Viz. no Atma>>Brahma>>Prajapati/Ka pervasive and continuous Self/self in the Dhamma (paṭiccasamuppāda), says Buddha. Nothing like this; like the middle and late Vedic texts pretend.


coëmgenu wrote: ... about the misconception regarding Ka that Müller points out?
!?!?!?!?
What "misconception"?
Müller never said that!
It was just the Brahmanic philosophy of the time. The middle and late Vedic philosophy. Compared to early Vedic philosophy.
Veda was "written" by many Ṛśi. With somewhat different dharmas.

coëmgenu wrote: If you figure the god Ka is so foundationally important to Buddhism, why does the Buddha not speak of him directly?
Buddha never talks about Mitra, although the god Mitra is just about the underlying notion behind Metta (see notes https://justpaste.it/1a3ol).

What is "foundationally important to Buddhism" is that there is no continuous and pervasive god, like in mid & late Vedic creed. And Sakkāyadiṭṭhi (Self-view) is just about that. (SN 22.47). Viz. this Atma>>Brahma>>Prajapati/Ka belief of the mid & l&te Vedic (unorthodox) Brahmins.
Last edited by ToVincent on Sun Sep 10, 2017 6:27 pm, edited 3 times in total.
In this world with its ..., Māras, ... in this population with its ascetics.... (AN 5.30).
------
We are all possessed - more or less.
------
And what, bhikkhu, is inward rottenness? Here someone is immoral, one of evil character, of impure and suspect behaviour, secretive in his acts, no ascetic though claiming to be one, not a celibate though claiming to be one, inwardly rotten, corrupt, depraved. This is called inward rottenness.”
SN 35.241
------
https://justpaste.it/j5o4

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Coëmgenu
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Re: Viable Pāli etymologies

Post by Coëmgenu » Sun Sep 10, 2017 6:25 pm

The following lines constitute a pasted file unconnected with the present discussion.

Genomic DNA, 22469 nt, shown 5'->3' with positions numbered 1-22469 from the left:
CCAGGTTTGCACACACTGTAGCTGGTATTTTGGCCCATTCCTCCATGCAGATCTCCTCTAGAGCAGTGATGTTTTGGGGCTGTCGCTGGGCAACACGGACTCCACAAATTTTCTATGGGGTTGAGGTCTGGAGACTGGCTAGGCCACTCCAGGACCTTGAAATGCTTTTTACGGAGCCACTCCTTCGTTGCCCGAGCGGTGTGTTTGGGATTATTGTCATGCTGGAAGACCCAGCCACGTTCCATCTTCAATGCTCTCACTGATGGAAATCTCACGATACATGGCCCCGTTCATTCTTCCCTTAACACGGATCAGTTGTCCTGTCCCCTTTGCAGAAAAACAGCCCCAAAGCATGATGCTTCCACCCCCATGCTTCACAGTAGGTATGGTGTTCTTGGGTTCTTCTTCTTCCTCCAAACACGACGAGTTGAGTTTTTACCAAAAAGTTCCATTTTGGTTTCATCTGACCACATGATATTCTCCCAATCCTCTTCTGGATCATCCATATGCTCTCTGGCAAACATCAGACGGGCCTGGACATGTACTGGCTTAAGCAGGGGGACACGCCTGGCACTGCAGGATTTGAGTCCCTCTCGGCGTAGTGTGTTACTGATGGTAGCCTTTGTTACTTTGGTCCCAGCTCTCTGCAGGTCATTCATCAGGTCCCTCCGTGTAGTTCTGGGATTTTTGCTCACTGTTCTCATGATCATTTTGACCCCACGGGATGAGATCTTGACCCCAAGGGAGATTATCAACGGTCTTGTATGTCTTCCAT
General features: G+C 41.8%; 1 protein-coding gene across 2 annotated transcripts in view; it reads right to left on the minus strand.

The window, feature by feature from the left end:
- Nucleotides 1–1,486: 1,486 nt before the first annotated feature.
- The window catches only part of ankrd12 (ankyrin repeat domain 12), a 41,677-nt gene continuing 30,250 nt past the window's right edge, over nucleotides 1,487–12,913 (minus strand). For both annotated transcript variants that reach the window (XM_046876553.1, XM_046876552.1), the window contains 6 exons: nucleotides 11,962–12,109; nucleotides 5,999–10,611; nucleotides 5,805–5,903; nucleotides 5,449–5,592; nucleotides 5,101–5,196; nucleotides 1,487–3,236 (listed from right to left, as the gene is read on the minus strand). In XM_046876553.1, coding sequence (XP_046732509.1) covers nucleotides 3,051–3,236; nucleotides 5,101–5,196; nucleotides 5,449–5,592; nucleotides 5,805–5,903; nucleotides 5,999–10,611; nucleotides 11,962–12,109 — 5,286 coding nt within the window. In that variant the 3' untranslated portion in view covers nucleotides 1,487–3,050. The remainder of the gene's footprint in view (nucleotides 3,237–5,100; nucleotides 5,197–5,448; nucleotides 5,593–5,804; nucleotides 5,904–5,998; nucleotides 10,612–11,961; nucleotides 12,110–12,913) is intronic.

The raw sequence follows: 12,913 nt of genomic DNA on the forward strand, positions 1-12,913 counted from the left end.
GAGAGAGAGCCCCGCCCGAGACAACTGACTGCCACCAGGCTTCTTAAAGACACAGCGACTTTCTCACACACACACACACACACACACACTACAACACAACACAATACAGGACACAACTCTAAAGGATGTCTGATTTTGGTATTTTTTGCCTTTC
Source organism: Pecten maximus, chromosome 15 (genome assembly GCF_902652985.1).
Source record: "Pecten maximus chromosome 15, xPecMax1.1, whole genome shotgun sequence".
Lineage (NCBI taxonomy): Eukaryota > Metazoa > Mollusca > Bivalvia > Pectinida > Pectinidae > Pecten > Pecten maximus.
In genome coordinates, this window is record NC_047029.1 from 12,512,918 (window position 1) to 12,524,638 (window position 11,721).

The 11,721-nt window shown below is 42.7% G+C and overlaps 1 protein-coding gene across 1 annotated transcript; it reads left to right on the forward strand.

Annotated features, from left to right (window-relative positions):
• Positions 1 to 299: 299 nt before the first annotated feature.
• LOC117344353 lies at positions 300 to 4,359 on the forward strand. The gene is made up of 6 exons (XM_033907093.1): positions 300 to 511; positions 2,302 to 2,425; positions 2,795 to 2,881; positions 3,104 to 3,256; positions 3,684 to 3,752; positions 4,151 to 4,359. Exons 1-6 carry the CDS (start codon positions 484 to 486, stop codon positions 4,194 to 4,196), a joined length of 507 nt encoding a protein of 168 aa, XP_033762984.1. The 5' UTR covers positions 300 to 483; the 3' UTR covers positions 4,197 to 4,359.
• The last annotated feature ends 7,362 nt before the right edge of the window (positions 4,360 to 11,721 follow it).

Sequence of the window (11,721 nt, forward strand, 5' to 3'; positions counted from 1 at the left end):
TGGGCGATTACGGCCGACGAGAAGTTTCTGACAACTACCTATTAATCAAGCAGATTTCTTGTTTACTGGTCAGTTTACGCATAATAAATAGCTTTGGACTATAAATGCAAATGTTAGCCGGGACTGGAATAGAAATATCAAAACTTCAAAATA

ToVincent wrote:
Coëmgenu wrote:...
coëmgenu wrote:Bullets at my foot? You will have to elaborate, because communications have entirely broken down on my end.
Shoot oneself in the foot=
Foolishly harm one's own cause.
http://idioms.thefreedictionary.com/sho ... n+the+foot

In other words, you pretend that Ka is just a ridiculous idea; then you come up later with the proof that It does exist!?!?!
Ka existing and "rittaka = ritta of ka" being ridiculous are not mutually exclusive.
ToVincent wrote:The concept of Ka is not restricted to the "personal pronoun".
"Ka is Prajāpati", says the Brāhmaṇas.
And this here is the misconception Müller talks about. The misconception made by the authors of the Brāhmaṇas.
Last edited by Coëmgenu on Sun Sep 10, 2017 6:30 pm, edited 2 times in total.
並畢竟空。並如來藏。並實相。非三 而三三而不三。非合非散而合而散。非非合非非散。不可一異而一異。
All three truths are ultimately empty, all are tathāgata-seed, all are true aspect. Not three, they are three; three, they are not three. Neither combined nor separated, neither uncombined nor unseparated. Neither same nor different, yet in a sense same, and in a sense different.

夫三諦者。 天然之性徳也。 中諦者。 統一切法。 眞諦者。 泯一切法。 俗諦者。 立一切法。
The three truths. Heaven-sent natural characteristics. The middle truth unifies all dharmāḥ. The ultimate truth demolishes all dharmāḥ. The conventional truth establishes all dharmāḥ.

摩訶止観始終心要Móhēzhǐguān, Shǐzhōngxīnyào.

ToVincent
Posts: 401
Joined: Tue Aug 30, 2016 6:02 pm
Contact:

Re: Viable Pāli etymologies

Post by ToVincent » Sun Sep 10, 2017 6:29 pm

Coëmgenu wrote:Ka existing and "rittaka = ritta of ka" being ridiculous are not mutually exclusive.
Can you develop?
In this world with its ..., Māras, ... in this population with its ascetics.... (AN 5.30).
------
We are all possessed - more or less.
------
And what, bhikkhu, is inward rottenness? Here someone is immoral, one of evil character, of impure and suspect behaviour, secretive in his acts, no ascetic though claiming to be one, not a celibate though claiming to be one, inwardly rotten, corrupt, depraved. This is called inward rottenness.”
SN 35.241
------
https://justpaste.it/j5o4